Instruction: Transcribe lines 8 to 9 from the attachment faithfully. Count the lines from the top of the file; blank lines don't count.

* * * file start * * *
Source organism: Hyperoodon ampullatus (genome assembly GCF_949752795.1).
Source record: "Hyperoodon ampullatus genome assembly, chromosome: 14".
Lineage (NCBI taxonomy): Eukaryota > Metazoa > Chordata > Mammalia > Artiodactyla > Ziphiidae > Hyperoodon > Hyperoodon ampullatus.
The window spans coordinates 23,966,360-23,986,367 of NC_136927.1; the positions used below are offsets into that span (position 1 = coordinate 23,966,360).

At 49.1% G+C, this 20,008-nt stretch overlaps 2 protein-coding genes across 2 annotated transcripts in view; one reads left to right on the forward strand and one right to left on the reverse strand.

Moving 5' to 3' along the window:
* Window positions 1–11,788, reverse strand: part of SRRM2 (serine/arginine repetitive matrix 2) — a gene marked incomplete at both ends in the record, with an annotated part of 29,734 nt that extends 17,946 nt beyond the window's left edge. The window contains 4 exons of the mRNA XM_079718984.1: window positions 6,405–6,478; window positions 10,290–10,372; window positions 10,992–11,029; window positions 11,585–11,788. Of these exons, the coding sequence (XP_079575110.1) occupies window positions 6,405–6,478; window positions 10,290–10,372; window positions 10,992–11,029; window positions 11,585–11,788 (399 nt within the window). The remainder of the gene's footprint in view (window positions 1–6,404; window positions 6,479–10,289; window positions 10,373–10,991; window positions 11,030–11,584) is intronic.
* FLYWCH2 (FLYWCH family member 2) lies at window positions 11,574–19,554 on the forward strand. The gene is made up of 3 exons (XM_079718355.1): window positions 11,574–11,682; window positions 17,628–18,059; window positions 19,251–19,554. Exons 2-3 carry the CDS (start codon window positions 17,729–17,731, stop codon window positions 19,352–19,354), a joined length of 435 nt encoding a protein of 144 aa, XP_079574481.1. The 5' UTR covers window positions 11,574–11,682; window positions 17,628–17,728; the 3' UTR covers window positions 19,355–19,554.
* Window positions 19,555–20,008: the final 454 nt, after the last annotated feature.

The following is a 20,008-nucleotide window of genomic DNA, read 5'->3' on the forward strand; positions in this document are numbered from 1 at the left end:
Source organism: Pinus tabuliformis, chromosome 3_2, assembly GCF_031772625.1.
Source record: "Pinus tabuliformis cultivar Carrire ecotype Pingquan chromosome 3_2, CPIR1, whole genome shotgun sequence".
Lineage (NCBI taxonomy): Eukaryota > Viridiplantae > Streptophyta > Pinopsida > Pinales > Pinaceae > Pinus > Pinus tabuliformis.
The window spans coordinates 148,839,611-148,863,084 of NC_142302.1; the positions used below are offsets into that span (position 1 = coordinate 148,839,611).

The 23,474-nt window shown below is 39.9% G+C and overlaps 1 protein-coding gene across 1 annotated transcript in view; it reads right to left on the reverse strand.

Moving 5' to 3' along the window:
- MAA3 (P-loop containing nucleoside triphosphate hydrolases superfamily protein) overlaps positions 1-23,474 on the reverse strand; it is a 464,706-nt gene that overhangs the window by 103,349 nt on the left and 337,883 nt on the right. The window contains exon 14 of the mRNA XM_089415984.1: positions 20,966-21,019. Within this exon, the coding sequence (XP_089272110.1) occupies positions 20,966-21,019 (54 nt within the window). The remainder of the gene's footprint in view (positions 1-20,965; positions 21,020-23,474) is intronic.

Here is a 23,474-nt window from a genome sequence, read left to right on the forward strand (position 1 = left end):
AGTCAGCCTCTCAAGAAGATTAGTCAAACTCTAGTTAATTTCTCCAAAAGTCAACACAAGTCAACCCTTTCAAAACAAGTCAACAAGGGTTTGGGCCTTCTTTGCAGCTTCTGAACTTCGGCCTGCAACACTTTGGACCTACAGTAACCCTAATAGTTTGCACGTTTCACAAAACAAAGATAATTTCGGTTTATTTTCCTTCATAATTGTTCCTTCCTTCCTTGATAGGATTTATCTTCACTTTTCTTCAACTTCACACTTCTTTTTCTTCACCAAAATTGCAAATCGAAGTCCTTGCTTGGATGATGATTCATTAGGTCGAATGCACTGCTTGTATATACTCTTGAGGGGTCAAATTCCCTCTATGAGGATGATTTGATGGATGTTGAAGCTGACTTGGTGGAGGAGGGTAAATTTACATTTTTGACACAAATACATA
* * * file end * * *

* FLYWCH2 (FLYWCH family member 2) lies at window positions 11,574–19,554 on the forward strand. The gene is made up of 3 exons (XM_079718355.1): window positions 11,574–11,682; window positions 17,628–18,059; window positions 19,251–19,554. Exons 2-3 carry the CDS (start codon window positions 17,729–17,731, stop codon window positions 19,352–19,354), a joined length of 435 nt encoding a protein of 144 aa, XP_079574481.1. The 5' UTR covers window positions 11,574–11,682; window positions 17,628–17,728; the 3' UTR covers window positions 19,355–19,554.
* Window positions 19,555–20,008: the final 454 nt, after the last annotated feature.